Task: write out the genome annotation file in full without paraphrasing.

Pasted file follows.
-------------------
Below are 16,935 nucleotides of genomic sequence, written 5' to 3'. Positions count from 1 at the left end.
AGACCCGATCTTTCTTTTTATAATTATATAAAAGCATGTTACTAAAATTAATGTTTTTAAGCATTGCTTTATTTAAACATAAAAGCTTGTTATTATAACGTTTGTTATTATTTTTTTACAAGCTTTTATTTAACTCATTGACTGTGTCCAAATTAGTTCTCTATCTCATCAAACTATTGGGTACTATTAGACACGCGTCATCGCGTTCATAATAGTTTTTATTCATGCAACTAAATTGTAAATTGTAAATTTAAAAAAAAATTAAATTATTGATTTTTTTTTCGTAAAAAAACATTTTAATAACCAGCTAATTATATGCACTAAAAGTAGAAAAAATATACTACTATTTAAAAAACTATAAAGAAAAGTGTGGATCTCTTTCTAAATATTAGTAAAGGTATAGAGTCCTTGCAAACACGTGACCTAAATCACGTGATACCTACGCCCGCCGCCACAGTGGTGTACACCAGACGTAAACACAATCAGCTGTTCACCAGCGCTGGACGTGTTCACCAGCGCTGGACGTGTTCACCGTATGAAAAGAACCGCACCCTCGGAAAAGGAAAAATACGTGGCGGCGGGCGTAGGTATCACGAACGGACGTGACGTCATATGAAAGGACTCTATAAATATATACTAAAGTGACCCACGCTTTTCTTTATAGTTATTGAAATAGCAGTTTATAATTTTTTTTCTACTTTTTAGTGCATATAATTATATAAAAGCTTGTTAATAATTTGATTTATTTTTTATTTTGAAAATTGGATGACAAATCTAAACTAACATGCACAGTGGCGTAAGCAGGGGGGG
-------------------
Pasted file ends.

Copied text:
Below are 16,935 nucleotides of genomic sequence, written 5' to 3'. Positions count from 1 at the left end.
AGACCCGATCTTTCTTTTTATAATTATATAAAAGCATGTTACTAAAATTAATGTTTTTAAGCATTGCTTTATTTAAACATAAAAGCTTGTTATTATAACGTTTGTTATTATTTTTTTACAAGCTTTTATTTAACTCATTGACTGTGTCCAAATTAGTTCTCTATCTCATCAAACTATTGGGTACTATTAGACACGCGTCATCGCGTTCATAATAGTTTTTATTCATGCAACTAAATTGTAAATTGTAAATTTAAAAAAAAATTAAATTATTGATTTTTTTTTCGTAAAAAAACATTTTAATAACCAGCTAATTATATGCACTAAAAGTAGAAAAAATATACTACTATTTAAAAAACTATAAAGAAAAGTGTGGATCTCTTTCTAAATATTAGTAAAGGTATAGAGTCCTTGCAAACACGTGACCTAAATCACGTGATACCTACGCCCGCCGCCACAGTGGTGTACACCAGACGTAAACACAATCAGCTGTTCACCAGCGCTGGACGTGTTCACCAGCGCTGGACGTGTTCACCGTATGAAAAGAACCGCACCCTCGGAAAAGGAAAAATACGTGGCGGCGGGCGTAGGTATCACGAACGGACGTGACGTCATATGAAAGGACTCTATAAATATATACTAAAGTGACCCACGCTTTTCTTTATAGTTATTGAAATAGCAGTTTATAATTTTTTTTCTACTTTTTAGTGCATATAATTATATAAAAGCTTGTTAATAATTTGATTTATTTTTTATTTTGAAAATTGGATGACAAATCTAAACTAACATGCACAGTGGCGTAAGCAGGGGGGG